Developing New Models
You might conclude that venture capital is not meant for 99 percent of businesses. It is most suitable for a specific type of business that has the ability to accelerate growth in a very short period of time, resulting in an exit (either by IPO or acquisition) in order to provide investment returns back to the fund. Finding these companies is essentially a venture capitalist’s job: They want to invest their LPs’ money in places that will result in outsized returns.
But most businesses are not built to sustain this type of growth in the target time frame. And even worse, most venture-backed businesses won’t even achieve the outsized returns expected of them, and 75 percent will fail altogether. For an industry that invests billions of dollars annually with these results, the fact that there has been so little exploration of alternative models in this space is really surprising. We need to revolutionize outdated models and structures to keep up with emerging opportunities in the market.
Some people in the VC world have made efforts to establish alternative models of capital. Examples include revenue-based financing (Lighter Capital), rewards-based crowdfunding (Kickstarter, Indiegogo) or equity-based crowd investing (Republic, WeFunder, Start Engine). But some of these have fallen short of LP expectations.
For example, after investing in companies for six years through what began as an experimental funding strategy, IndieVC recently announced it would no longer be investing in companies through its innovative funding model. Indie preferred real businesses focused on sustainable growth and profitability. Although its portfolio showed returns on par with more traditional investments, it faced increasing difficulty in getting LPs to commit to this model. Still, IndieVC and its GP Bryce Roberts have proven to be a pioneer in this space, igniting the conversation and paving the way for alternative funding models like Earnest Capital, Chisos Capital and Collab Capital.
There seems to be a shared sentiment that the industry can’t change unless institutional LPs actively change it. If LPs feel both that diversity matters and that returns benefit from it, then more of them should be mandating it from their funds or investing in funds intentionally focused on diversifying the industry through economic inclusion like Backstage Capital, Harlem Capital, BBG Ventures, MaC Venture Capital and Slauson & Co. These are a handful of examples of what’s possible, but there should be more. This type of focus on diversity should be the standard.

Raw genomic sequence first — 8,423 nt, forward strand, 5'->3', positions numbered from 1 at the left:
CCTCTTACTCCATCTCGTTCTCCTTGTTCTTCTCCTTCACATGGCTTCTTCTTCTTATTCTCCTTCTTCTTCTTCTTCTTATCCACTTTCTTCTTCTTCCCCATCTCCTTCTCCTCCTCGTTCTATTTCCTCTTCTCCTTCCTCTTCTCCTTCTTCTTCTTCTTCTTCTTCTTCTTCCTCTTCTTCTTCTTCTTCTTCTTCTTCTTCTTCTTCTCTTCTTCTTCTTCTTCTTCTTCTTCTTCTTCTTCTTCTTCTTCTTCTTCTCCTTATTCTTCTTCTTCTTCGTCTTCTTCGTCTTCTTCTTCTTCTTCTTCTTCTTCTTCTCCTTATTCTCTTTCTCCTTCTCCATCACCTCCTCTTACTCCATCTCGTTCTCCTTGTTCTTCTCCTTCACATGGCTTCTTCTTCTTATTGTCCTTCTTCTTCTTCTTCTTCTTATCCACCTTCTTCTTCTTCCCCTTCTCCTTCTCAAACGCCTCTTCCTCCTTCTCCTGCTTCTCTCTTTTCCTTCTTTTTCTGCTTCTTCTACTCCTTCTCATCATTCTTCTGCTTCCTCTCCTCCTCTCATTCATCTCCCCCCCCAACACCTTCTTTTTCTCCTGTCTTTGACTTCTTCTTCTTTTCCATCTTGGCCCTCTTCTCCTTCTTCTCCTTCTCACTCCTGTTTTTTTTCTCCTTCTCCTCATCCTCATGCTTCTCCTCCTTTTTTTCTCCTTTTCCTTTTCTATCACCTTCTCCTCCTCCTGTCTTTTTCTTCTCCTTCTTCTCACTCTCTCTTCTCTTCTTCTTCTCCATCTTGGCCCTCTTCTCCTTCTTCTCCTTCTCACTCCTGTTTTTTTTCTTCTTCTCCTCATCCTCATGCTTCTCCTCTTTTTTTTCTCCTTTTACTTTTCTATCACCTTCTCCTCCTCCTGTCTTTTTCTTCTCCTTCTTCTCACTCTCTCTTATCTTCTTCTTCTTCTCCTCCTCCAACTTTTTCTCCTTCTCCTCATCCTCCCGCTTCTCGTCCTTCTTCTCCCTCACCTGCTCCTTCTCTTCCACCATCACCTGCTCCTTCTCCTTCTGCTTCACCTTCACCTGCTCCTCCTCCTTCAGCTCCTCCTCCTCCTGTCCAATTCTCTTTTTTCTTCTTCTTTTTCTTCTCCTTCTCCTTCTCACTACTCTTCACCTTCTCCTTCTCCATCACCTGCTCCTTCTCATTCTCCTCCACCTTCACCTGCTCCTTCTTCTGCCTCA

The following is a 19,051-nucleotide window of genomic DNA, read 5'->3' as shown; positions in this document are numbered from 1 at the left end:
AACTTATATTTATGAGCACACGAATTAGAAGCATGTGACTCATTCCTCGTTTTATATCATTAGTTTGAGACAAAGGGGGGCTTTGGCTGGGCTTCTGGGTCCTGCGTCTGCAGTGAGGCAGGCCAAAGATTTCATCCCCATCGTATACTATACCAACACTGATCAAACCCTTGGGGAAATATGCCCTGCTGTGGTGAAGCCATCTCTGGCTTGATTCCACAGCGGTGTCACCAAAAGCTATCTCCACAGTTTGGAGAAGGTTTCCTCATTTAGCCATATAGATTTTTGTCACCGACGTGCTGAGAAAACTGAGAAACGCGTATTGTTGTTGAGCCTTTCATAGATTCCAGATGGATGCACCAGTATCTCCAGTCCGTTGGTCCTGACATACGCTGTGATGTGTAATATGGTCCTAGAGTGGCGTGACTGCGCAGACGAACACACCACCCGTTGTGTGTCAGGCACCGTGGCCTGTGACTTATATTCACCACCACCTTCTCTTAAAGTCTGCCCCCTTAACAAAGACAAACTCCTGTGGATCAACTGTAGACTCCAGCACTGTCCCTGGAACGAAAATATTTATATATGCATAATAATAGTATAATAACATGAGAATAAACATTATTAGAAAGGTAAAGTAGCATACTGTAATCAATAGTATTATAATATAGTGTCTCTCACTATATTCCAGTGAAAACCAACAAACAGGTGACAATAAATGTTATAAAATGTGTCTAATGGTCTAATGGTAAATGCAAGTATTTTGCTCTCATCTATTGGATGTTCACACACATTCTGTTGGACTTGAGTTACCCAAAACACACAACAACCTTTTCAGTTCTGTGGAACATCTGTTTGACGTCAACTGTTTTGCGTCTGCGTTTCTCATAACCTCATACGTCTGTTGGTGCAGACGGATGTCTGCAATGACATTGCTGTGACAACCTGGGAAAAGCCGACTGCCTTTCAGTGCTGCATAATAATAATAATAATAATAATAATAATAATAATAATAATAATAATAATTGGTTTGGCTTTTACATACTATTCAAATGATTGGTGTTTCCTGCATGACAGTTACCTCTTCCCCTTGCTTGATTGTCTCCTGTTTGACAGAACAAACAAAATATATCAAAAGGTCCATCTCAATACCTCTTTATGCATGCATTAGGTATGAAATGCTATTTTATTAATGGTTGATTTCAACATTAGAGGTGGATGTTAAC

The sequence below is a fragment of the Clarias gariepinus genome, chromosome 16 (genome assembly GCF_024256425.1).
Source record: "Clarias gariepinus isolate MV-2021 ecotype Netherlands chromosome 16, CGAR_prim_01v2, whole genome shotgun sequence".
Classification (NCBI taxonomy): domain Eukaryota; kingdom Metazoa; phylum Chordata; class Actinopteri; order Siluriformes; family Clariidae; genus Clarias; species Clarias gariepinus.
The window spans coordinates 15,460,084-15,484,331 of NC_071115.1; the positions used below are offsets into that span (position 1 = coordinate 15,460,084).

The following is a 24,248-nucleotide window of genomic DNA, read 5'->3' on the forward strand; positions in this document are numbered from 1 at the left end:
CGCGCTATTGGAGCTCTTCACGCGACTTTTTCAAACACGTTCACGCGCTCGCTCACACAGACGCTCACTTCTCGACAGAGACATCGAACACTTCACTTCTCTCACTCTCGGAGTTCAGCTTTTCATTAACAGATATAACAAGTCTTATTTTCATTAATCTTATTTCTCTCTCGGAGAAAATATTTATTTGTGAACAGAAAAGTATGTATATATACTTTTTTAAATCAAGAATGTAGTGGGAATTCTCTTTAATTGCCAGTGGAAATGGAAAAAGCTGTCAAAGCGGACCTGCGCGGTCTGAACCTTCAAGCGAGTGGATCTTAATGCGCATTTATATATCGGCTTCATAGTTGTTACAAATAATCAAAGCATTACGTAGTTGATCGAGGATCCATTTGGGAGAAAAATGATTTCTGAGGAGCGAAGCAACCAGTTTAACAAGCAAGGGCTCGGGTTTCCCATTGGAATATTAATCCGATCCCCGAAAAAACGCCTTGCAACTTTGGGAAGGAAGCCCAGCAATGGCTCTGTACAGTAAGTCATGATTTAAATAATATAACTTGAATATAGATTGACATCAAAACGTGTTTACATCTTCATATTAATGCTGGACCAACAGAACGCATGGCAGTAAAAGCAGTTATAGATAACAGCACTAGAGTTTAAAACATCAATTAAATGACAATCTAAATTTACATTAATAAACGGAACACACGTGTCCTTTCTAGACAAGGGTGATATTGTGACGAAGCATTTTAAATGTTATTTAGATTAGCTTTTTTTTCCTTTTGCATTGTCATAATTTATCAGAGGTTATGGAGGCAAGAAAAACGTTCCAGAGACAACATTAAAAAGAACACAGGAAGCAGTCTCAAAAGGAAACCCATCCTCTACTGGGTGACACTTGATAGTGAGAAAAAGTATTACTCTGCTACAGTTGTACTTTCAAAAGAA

Changing the LPs
After all, the golden rule says that those who have the gold make the rules. LPs can be the biggest drivers of change, but they seem to be averse to changing their own habits. But perhaps there’s another way to look at it: Instead of changing what the LPs believe, how do we change who the LPs are?
In just a few short years, equity crowd investing platforms have shown that there’s an appetite among everyday people to become retail investors. In 2016, the SEC made changes that enabled non-accredited investors to invest money into companies through platforms like Republic and WeFunder.
The most recent batch of changes increased the limits of how much companies could raise through these types of campaigns. Backstage Capital raised $5M (the new limit) in just seven days to support the operating arm of their fund. So, what would need to happen for the SEC to allow retail investors to invest in actual funds through these same platforms?
Paige Finn Doherty wrote a brilliant piece entitled “The Essential Guide to Syndicates” that outlines how anyone (even a non-accredited investor) can organize a special purpose vehicle or syndicate for other investors (e.g., angels, VCs or even traditional LPs) to invest directly into a pop-up fund for a company. Similar to equity crowd investing, this path is another way to democratize access to capital for founders that also creates new opportunities for funders. Rather than having to raise a traditional venture capital fund, an organizer can rally support for one-off investments in companies using a platform like Assure, which handles all of the back-end fund administration. The good news is that, in this model, the organizer doesn’t have to be accredited themselves or have the track record needed to raise a traditional fund.
A Better Landscape Starts Here
VC is largely focused on growth at all costs, but it continues to shy away from growth opportunities for itself. The sector has largely eschewed innovation in its own niche by overlooking new funding models that could benefit both those companies that are already in the market and those trying to enter. Changing this structure will allow for greater diversity in the economy as a whole and will prepare VC firms to capitalize on a changing marketplace.
Although we have quite a long way to go in changing the equity in funding gap, there are emerging, innovative opportunities (if able to scale) that could bring about meaningful change to the industry. We need more education, accountability and amplification/attention to the voices on the ground that are closest to the problem at hand.